For financial professionals in Uruguay

China’s economic rebalancing casts a cloud on property


Tom Ross, CFA

Tom Ross, CFA

Global Head of High Yield | Portfolio Manager


Sep 23, 2021

Fixed income portfolio managers Jennifer James and Tom Ross consider how efforts to rebalance the economy in China are having far-reaching implications.

Key takeaways:

  • Wealth disparities and a declining birth rate are encouraging China to engage in socio-economic engineering
  • The policies pursued so far have been blunt and shocked markets, with the crackdown having particularly severe consequences for some of the heavily indebted property developers
  • The timing is potentially inopportune given China’s economy was already showing signs of slowing, risking dragging down global economic growth.

 

Trying to describe China’s economy in recent decades has always been a lesson in economic gymnastics. From a more traditional communist command economy through to a capitalist hybrid model, China is now undergoing another reinvention as it seeks to share prosperity more equitably. It has even coined a name for it: “common prosperity”

Tackling wealth disparity

China’s economy has grown at a blistering pace in the last few decades, enabling it to climb up the rankings of per capita GDP and proudly assert earlier this year that it had eliminated extreme poverty within the country. The economic ascendancy has been unequal, however, with urban areas outpacing rural communities and a new billionaire class forming as the country both expanded its industry and embraced consumerism. Last year alone, the number of USD billionaires in China rose by 238 to 626 according to the 2021 Forbes List. The Gini coefficient – a measure of income inequality in a country – had been falling for several years prior to 2015 but more recently has been climbing. The latest figure for 2019 was 0.465 – a figure above 0.4 is indicative of a high level of income inequality (Source: CEIC, National Bureau of Statistics, September 2021).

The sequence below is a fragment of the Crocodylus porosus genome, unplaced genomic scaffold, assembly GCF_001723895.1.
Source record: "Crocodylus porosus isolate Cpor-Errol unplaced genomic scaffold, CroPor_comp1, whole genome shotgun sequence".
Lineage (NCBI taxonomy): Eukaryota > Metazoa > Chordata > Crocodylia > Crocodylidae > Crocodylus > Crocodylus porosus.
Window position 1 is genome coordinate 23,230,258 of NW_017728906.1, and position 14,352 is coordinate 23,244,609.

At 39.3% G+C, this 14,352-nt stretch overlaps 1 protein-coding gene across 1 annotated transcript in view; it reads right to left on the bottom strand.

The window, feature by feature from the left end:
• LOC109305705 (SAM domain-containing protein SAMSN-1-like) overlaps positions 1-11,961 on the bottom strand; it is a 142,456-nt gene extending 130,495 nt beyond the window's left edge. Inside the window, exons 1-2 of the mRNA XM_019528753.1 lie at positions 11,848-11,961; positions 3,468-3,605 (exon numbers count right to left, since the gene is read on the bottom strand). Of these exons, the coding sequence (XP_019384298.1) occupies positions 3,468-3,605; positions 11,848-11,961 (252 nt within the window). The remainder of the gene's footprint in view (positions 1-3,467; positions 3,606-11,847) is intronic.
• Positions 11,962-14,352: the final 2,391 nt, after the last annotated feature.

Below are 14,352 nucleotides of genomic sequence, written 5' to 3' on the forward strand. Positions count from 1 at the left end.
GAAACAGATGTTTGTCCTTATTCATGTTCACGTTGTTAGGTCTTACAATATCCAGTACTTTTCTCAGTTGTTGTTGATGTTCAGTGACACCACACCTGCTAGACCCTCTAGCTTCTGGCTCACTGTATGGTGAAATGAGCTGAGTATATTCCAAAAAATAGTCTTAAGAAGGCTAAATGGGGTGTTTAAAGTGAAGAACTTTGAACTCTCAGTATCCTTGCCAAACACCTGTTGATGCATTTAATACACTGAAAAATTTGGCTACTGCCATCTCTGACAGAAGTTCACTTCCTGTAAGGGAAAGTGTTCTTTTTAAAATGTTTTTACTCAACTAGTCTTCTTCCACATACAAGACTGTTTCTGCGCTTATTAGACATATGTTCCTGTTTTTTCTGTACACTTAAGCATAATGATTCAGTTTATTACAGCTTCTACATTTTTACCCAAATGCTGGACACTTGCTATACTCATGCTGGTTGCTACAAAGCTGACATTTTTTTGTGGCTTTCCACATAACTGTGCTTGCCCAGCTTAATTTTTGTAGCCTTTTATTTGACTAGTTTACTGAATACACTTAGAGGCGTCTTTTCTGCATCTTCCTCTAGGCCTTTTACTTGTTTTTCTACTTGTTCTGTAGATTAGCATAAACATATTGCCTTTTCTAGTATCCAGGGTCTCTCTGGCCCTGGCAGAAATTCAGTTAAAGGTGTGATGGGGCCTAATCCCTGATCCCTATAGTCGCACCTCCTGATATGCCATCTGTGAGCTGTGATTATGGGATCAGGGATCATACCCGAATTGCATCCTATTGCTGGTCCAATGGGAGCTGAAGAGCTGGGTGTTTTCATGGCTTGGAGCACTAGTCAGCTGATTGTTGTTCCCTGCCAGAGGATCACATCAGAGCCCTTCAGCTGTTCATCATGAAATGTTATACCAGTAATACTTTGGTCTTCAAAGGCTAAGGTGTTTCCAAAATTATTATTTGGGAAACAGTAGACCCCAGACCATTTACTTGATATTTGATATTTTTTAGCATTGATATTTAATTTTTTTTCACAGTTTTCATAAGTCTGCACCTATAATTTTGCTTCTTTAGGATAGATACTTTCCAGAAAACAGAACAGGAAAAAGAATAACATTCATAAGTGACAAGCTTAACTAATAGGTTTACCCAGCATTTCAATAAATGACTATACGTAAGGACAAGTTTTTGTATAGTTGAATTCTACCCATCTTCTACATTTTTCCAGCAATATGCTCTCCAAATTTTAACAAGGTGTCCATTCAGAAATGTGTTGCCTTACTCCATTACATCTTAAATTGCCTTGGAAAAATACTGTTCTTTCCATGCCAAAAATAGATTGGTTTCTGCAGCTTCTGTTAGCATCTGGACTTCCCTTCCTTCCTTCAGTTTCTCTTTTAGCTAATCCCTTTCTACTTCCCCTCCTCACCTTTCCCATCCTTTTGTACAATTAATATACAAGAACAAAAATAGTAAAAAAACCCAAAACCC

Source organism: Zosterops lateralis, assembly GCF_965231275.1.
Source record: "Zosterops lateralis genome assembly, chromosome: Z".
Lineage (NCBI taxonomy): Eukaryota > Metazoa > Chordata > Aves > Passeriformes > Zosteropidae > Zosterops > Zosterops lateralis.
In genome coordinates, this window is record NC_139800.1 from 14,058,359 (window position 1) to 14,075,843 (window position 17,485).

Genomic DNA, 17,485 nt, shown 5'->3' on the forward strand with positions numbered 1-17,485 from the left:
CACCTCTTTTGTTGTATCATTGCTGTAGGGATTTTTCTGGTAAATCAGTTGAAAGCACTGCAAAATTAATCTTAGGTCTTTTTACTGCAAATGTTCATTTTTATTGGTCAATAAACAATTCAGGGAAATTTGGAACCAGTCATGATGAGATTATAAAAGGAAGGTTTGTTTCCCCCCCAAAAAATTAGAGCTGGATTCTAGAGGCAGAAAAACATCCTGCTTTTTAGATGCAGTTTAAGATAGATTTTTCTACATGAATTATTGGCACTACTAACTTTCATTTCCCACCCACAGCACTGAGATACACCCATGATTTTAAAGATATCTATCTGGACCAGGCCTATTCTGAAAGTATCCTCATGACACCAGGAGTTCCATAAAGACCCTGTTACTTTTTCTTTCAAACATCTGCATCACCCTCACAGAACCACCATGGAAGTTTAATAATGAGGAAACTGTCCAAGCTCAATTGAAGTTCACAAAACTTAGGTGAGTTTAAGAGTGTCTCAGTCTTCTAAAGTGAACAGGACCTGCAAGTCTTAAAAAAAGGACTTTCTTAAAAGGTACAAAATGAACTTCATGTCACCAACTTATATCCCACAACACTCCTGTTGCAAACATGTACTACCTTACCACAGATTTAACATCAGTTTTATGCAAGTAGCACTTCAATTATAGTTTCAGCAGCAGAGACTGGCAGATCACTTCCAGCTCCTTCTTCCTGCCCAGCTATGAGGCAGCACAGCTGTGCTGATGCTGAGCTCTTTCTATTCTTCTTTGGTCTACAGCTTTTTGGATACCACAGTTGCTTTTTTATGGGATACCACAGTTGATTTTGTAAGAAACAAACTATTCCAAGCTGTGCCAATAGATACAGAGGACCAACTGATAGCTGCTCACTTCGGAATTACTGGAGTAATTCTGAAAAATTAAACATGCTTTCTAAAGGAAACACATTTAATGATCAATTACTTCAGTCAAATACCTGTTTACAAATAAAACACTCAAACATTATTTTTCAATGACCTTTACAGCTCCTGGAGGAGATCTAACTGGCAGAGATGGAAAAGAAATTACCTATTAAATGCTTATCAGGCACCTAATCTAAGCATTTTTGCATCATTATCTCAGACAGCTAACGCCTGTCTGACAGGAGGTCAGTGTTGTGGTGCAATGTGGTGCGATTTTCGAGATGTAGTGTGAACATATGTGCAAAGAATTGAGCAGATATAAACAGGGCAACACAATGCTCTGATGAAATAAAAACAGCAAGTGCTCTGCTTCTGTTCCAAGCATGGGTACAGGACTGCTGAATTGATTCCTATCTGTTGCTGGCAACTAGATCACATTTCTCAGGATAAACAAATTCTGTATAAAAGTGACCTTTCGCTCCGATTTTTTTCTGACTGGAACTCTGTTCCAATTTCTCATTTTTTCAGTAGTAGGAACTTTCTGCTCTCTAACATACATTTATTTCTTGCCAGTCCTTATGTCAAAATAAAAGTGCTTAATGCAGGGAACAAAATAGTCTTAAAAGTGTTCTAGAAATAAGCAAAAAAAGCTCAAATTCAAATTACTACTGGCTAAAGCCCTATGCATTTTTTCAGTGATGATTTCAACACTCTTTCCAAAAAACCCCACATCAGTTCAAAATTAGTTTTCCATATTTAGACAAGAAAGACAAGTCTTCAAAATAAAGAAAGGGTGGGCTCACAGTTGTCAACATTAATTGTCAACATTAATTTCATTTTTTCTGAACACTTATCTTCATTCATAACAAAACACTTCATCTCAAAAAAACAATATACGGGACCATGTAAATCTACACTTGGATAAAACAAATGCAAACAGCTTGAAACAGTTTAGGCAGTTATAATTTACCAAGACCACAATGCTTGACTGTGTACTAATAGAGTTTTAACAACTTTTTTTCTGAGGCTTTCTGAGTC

For China, inequality comes with additional consequences. Its political system relies on stability so there is a desire to ensure the majority of people feel they have a stake in the system. China is intent on undergoing social engineering through policy tools. Few countries can do this effectively and even fewer have such firm ambition.

Figure 1a highlights the speed at which the wealthiest cohort have begun to move away from the middle and lower income cohorts. Common prosperity seeks to enlarge the middle class at the expense of the ultra-wealthy. The aim is social harmony. A second derivative of this would be to increase China’s birth rate (happier and economically stable people are more likely to have children). A major concern for authorities is the growing dependency ratio as the proportion of people aged 65 and over steadily increases while the population of working age shrinks as a share of the overall population (Figure 1b).

Figure 1a: Urban disposable income in China by quintile
Urban disposable income in China by quintile

Source: Morgan Stanley, CEIC, Wind, mean quintile urban disposable income, USD, 1995 to 2020. A quintile represents one fifth of the population.

Figure 1b: China’s population structure by age group
China’s population structure by age group

Source: United Nations Population Division, World Population Prospects 2019, percentage of total population by broad age group, both sexes (per 100% of total population).

Blunt policy

The policy tools to achieve these social goals have so far targeted specific sectors that the government views as being either monopolistic (eg, technology) or those creating barriers for social upward mobility (eg, private educational tutoring, expensive healthcare and expensive property).

Methods have been blunt, often with little warning. As such, markets have not reacted well. To be fair, China has a habit of permitting rapid growth in industries, only to introduce tight regulation once an industry is firmly embedded. Examples include the imposition of safety standards on dairy products in the late noughties and a crackdown on luxury entertainment and gifts in recent years to tackle corruption. The regulatory reset currently taking place covers a much broader range of industries, from gaming to semiconductors, education to property.